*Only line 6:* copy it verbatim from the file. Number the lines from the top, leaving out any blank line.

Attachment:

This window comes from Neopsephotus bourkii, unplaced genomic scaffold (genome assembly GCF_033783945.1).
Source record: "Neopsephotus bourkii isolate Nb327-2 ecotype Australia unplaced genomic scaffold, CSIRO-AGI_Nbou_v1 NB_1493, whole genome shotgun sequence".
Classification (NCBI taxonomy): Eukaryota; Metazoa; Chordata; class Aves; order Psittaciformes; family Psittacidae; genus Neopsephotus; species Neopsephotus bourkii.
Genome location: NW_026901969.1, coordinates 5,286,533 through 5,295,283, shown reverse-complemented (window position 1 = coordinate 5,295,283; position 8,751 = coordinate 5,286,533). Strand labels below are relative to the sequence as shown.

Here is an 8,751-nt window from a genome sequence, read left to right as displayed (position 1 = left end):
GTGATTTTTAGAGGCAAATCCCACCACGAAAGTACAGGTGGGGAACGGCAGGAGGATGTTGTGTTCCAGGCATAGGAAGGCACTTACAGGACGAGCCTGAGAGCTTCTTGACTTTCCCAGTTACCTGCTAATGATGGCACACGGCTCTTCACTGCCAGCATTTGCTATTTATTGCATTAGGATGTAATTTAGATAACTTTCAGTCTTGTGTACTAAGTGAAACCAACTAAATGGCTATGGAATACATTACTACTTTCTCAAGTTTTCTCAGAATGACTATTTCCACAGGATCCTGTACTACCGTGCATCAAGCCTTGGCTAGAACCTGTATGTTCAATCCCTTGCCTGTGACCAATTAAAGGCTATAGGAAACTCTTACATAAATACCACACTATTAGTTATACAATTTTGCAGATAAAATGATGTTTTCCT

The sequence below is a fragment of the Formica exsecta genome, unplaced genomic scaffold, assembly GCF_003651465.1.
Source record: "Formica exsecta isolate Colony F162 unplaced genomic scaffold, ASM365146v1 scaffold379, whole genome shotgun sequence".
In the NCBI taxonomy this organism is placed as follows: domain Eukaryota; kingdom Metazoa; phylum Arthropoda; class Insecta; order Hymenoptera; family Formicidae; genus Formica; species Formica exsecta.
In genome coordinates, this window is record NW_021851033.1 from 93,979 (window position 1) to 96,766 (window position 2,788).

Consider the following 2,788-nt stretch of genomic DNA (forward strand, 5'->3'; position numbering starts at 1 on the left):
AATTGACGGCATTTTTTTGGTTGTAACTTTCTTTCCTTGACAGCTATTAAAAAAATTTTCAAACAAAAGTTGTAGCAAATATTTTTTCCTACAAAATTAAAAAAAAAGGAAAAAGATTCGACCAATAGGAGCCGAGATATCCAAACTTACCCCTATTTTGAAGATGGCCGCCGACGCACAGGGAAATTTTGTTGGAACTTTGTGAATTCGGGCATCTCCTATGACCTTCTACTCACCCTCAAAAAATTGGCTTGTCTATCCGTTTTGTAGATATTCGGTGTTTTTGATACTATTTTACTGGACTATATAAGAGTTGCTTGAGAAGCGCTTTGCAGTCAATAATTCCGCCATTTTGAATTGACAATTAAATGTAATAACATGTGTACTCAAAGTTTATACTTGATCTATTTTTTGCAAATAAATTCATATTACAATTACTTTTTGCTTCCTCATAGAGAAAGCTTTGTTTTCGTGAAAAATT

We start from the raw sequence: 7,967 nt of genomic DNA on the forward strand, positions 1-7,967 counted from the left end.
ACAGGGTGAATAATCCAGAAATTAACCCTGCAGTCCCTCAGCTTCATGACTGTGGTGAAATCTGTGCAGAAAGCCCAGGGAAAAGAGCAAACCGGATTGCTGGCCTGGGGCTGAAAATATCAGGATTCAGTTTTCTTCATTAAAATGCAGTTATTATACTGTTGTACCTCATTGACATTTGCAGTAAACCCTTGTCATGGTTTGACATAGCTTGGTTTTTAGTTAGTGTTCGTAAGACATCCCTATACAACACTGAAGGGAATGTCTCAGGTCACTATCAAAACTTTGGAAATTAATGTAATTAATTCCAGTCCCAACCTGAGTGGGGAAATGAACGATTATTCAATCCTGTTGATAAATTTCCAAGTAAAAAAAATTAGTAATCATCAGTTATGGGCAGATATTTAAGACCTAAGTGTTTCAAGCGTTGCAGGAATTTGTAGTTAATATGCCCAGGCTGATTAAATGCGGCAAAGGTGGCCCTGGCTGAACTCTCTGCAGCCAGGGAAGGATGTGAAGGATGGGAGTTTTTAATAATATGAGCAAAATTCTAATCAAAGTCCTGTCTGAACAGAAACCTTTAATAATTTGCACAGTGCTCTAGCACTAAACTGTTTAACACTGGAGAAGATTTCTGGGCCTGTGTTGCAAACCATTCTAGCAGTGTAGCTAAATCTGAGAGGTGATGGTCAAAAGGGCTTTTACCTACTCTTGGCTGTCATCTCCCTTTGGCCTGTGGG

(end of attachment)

GTGATTTTTAGAGGCAAATCCCACCACGAAAGTACAGGTGGGGAACGGCAGGAGGATGTTGTGTTCCAGGCATAGGAAGGCACTTACAGGACGAGCCTGAGAGCTTCTTGACTTTCCCAGTTACCTGCTAATGATGGCACACGGCTCTTCACTGCCAGCATTTGCTATTTATTGCATTAGGATGTAATTTAGATAACTTTCAGTCTTGTGTACTAAGTGAAACCAACTAAATGGCTATGGAATACATTACTACTTTCTCAAGTTTTCTCAGAATGACTATTTCCACAGGATCCTGTACTACCGTGCATCAAGCCTTGGCTAGAACCTGTATGTTCAATCCCTTGCCTGTGACCAATTAAAGGCTATAGGAAACTCTTACATAAATACCACACTATTAGTTATACAATTTTGCAGATAAAATGATGTTTTCCT